On this day in 1898, Canada send a small group of its fledgling permanent militia to protect Canada’s interests in the far north from potential U.S. occupation.
Canada and the U.S. like to boast that through a history of friendly relations, they have the world’s longest ‘unprotected’ border. While that is essentially true, in that troops are not stationed along the border to defend against the other, there have been several instances of conflict and potential conflict. Other than the war of 1812, before ‘Canada’ became its own country there have been a number of incidents since then where tempers flared.
In 1896, gold was discovered in the Yukon. By 1897, thousands began flocking to the Klondike, mostly from the U.S. By 1898, this had become a flood of mostly men intent on ‘striking it rich’; all kinds of men, including a lot of hopeful men, many unprepared, mostly eager, some desperate, and not a few unsavoury types.
Soon there were many times more Americans in the region than Canadians. Although the Northwest Mounted Police under Sam Steele, has maintained order, they were undermanned.
The idea of ‘manifest destiny’ first coined in 1845, whereby the U.S. should occupy the entire northern continent, still lingered in some minds and the actual border between Yukon and Alaska was still in dispute and had been for some time.
There were also occasional frictions between Canadian and American miners, and an undercurrent of grumbling against the somewhat strict controls of the NWMP which prevented any semblance of a ‘wild west’ or lawlessness occurring.
Greater than that though were fears that with so many Americans, clearly outnumbering Canadians , they might just decide to take over the area, establish their own provisional government and calling in the U.S. military to protect them. In an article in the Yukon News, author Michael Gaters quotes Canada’s then Minister of the Interior Clifford saying said,“We have before us the great danger of the authority of this government being over-ridden, being destroyed, and the government of that district being, theoretically, if not actually, taken out of our hands.”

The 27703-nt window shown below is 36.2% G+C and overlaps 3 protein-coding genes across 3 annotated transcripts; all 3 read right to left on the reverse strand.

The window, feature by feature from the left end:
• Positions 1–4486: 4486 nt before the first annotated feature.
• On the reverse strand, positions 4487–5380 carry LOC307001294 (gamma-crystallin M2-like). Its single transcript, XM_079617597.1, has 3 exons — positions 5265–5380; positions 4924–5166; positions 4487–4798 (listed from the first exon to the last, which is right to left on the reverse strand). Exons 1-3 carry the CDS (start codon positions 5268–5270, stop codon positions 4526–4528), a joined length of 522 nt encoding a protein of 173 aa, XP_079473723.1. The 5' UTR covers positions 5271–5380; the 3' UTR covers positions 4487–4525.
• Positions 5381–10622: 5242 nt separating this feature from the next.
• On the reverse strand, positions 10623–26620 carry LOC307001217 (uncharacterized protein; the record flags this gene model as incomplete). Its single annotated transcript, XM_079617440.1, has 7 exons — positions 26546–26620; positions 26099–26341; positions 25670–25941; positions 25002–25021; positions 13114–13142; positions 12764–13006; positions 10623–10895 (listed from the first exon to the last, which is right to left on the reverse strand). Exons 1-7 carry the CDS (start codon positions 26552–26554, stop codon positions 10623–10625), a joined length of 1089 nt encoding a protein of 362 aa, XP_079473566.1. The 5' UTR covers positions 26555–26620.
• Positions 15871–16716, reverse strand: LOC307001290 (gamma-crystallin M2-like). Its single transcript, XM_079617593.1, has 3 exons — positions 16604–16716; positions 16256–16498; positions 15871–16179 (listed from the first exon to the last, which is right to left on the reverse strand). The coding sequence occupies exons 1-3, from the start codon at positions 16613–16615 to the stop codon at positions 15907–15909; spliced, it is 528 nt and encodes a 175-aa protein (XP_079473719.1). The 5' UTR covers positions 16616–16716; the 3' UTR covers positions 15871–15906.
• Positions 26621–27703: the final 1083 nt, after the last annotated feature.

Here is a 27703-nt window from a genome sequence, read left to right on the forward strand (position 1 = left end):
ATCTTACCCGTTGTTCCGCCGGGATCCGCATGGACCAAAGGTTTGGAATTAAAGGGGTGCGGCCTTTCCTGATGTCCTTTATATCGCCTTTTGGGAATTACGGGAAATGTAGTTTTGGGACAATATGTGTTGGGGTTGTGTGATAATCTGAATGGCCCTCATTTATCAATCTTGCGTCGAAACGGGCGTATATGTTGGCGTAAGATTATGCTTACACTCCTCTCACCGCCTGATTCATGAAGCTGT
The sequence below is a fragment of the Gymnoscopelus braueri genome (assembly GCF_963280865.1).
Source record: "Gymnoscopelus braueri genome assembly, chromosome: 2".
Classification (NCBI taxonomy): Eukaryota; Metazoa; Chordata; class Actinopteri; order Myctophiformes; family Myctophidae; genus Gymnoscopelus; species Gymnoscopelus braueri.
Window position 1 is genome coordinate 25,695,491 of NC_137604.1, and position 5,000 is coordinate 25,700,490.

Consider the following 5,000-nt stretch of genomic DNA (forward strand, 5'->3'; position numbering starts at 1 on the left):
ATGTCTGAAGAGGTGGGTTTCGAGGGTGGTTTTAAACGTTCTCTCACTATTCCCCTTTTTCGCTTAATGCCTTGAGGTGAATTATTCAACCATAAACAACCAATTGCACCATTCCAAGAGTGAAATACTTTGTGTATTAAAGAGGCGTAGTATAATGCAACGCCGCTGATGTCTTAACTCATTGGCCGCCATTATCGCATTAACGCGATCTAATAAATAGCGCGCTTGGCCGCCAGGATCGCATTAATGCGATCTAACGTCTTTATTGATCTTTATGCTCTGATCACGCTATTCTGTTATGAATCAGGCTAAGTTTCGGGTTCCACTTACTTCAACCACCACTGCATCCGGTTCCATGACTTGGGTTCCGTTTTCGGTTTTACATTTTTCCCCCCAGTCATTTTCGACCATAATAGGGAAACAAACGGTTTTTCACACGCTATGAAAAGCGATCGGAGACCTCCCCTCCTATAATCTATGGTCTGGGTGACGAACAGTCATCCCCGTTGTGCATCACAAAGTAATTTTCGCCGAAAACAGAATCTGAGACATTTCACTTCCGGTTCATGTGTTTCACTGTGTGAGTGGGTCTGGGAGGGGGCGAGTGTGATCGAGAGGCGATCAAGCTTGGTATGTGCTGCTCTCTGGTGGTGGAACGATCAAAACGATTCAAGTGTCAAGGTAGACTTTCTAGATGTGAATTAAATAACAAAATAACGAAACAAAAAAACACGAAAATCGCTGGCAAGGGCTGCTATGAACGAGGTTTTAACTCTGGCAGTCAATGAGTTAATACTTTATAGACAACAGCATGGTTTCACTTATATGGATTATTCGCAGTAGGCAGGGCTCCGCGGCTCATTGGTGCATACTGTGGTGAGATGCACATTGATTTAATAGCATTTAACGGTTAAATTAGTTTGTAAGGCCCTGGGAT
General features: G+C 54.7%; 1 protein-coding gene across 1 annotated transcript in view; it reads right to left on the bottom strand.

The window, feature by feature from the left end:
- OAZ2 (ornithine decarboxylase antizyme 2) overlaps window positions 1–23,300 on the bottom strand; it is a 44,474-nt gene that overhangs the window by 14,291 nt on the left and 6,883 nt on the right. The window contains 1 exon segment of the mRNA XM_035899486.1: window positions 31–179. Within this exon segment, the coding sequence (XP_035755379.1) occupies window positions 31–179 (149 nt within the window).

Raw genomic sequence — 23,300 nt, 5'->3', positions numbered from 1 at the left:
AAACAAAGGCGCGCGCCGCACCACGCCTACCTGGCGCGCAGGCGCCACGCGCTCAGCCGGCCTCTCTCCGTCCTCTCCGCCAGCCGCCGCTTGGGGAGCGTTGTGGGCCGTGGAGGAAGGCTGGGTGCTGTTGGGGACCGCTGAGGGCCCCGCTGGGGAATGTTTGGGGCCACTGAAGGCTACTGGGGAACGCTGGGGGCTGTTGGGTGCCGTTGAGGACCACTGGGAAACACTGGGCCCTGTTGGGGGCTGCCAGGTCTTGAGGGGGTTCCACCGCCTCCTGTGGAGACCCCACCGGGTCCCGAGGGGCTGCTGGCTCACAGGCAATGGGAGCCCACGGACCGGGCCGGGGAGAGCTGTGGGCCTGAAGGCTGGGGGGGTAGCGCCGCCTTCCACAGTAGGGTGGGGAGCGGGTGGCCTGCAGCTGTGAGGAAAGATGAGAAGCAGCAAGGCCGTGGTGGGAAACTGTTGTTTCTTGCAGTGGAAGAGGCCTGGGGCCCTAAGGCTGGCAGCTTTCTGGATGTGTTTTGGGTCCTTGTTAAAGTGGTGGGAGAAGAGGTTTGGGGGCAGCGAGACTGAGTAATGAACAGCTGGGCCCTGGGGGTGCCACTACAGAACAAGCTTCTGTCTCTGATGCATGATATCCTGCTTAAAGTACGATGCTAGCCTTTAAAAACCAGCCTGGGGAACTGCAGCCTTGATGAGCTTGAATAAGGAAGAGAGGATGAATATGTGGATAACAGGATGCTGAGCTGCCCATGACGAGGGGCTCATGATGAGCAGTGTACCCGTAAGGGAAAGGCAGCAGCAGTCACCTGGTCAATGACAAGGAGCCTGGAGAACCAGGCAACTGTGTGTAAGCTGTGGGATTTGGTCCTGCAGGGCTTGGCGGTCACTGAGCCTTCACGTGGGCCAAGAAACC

Ottawa decided to act an on March 21, 1898, and ordered a military force to be created and sent immediately to the region.
Thus it was that 203 men formed the Yukon Field Force under the command of Lt.Col T.D.B Evans of the Royal Canadian Dragoons (RCD). The force would include, five staff, 16 RCD, 49 Royal Canadian Artillery (RCA), and 133 members of an infantry group which eventually become the Royal Canadian Regiment (RCR). Along with standard issue Lee-Enfield .303 rifles, they had two Maxim heavy machine guns and two seven pound field artillery pieces
Thus is was on this day May 6, that the militia force left Ottawa to defend Canada’s Yukon. Although they reached Vancouver days later, and proceeded by ship to the Alaska panhandle.
For political reasons the force would not travel by ship to the American towns of Dyea or Skagway which would have allowed much quicker access to the Klondike, they instead took a longer and more difficult route up the Stikine River and the Teslin Trail. To augment the bully beef and hardtack, soldiers would attach bayonets to long poles and spear salmon.
An advance group had been sent on to build barracks at Fort Selkirk in the heart of the Klondike with half the force and one Maxim gun there, and the other half and machine gun at the boom town of Dawson, where the bars were operating from dusk to dawn seven days a week.. The force settling in only in September with one of their tasks being to guard the banks and gold shipments.
By 1898, the ‘gold rush’ was mostly over, and the force was withdrawn by 1900.
While the force did not engage in any military action or incident, the mere fact they were on their way, and their eventual presence likely calmed any thoughts of an American takeover.
The border dispute was eventually settled through a diplomatic board consisting of three Americans, one British and two Canadians. The Americans were adamant, and the Briton sided with them, a fact which Canada long viewed thereafter as a betrayal.
additional information – sources
- Canadian Army Journal; vol -4, No-6: Nov 1950: The Yukon Field Force 1898-1900
- Yukon News: M.Gates: Mar 28/14: Yukon’s Army without a war
- Booksie: J. Kay: Apr.16/19: The Yukon Field Force
- Archivia.ca : 1983: GG Cumming; The case of the Yukon Field Force Diary
- Library and Archives Canada: Yukon Territory 1898